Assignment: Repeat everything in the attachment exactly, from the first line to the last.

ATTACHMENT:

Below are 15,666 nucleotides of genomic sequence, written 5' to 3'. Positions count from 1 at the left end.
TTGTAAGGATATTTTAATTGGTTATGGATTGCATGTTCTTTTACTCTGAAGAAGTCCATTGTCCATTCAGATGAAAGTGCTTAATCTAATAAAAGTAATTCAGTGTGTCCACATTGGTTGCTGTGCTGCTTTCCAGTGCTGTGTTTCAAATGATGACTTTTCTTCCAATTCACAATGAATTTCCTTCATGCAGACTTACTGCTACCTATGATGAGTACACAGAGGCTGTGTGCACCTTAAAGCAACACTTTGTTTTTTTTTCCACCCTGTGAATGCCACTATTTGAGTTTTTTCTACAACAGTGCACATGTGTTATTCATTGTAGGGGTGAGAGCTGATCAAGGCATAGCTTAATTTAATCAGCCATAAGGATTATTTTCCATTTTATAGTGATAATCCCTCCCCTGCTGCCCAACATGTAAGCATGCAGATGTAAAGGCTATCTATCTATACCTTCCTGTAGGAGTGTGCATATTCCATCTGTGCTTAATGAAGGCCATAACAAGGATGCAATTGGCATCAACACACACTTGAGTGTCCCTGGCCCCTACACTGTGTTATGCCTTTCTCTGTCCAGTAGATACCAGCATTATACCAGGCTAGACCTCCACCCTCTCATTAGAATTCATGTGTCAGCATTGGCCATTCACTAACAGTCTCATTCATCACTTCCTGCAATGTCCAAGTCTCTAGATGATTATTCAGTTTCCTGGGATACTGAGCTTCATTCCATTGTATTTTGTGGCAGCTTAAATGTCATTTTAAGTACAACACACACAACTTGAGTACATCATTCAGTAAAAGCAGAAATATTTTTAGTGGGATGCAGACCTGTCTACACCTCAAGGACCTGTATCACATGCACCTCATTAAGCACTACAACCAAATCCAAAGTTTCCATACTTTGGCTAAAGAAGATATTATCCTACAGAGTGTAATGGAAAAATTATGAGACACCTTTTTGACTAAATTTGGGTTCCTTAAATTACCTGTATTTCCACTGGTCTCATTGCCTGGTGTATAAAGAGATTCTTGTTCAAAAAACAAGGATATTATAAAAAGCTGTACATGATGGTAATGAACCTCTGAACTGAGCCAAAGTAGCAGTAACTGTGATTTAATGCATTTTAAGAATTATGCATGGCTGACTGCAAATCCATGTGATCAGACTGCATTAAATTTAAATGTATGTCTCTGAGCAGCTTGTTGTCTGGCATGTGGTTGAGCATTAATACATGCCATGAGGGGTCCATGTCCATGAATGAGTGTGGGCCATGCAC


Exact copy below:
Below are 15,666 nucleotides of genomic sequence, written 5' to 3'. Positions count from 1 at the left end.
TTGTAAGGATATTTTAATTGGTTATGGATTGCATGTTCTTTTACTCTGAAGAAGTCCATTGTCCATTCAGATGAAAGTGCTTAATCTAATAAAAGTAATTCAGTGTGTCCACATTGGTTGCTGTGCTGCTTTCCAGTGCTGTGTTTCAAATGATGACTTTTCTTCCAATTCACAATGAATTTCCTTCATGCAGACTTACTGCTACCTATGATGAGTACACAGAGGCTGTGTGCACCTTAAAGCAACACTTTGTTTTTTTTTCCACCCTGTGAATGCCACTATTTGAGTTTTTTCTACAACAGTGCACATGTGTTATTCATTGTAGGGGTGAGAGCTGATCAAGGCATAGCTTAATTTAATCAGCCATAAGGATTATTTTCCATTTTATAGTGATAATCCCTCCCCTGCTGCCCAACATGTAAGCATGCAGATGTAAAGGCTATCTATCTATACCTTCCTGTAGGAGTGTGCATATTCCATCTGTGCTTAATGAAGGCCATAACAAGGATGCAATTGGCATCAACACACACTTGAGTGTCCCTGGCCCCTACACTGTGTTATGCCTTTCTCTGTCCAGTAGATACCAGCATTATACCAGGCTAGACCTCCACCCTCTCATTAGAATTCATGTGTCAGCATTGGCCATTCACTAACAGTCTCATTCATCACTTCCTGCAATGTCCAAGTCTCTAGATGATTATTCAGTTTCCTGGGATACTGAGCTTCATTCCATTGTATTTTGTGGCAGCTTAAATGTCATTTTAAGTACAACACACACAACTTGAGTACATCATTCAGTAAAAGCAGAAATATTTTTAGTGGGATGCAGACCTGTCTACACCTCAAGGACCTGTATCACATGCACCTCATTAAGCACTACAACCAAATCCAAAGTTTCCATACTTTGGCTAAAGAAGATATTATCCTACAGAGTGTAATGGAAAAATTATGAGACACCTTTTTGACTAAATTTGGGTTCCTTAAATTACCTGTATTTCCACTGGTCTCATTGCCTGGTGTATAAAGAGATTCTTGTTCAAAAAACAAGGATATTATAAAAAGCTGTACATGATGGTAATGAACCTCTGAACTGAGCCAAAGTAGCAGTAACTGTGATTTAATGCATTTTAAGAATTATGCATGGCTGACTGCAAATCCATGTGATCAGACTGCATTAAATTTAAATGTATGTCTCTGAGCAGCTTGTTGTCTGGCATGTGGTTGAGCATTAATACATGCCATGAGGGGTCCATGTCCATGAATGAGTGTGGGCCATGCAC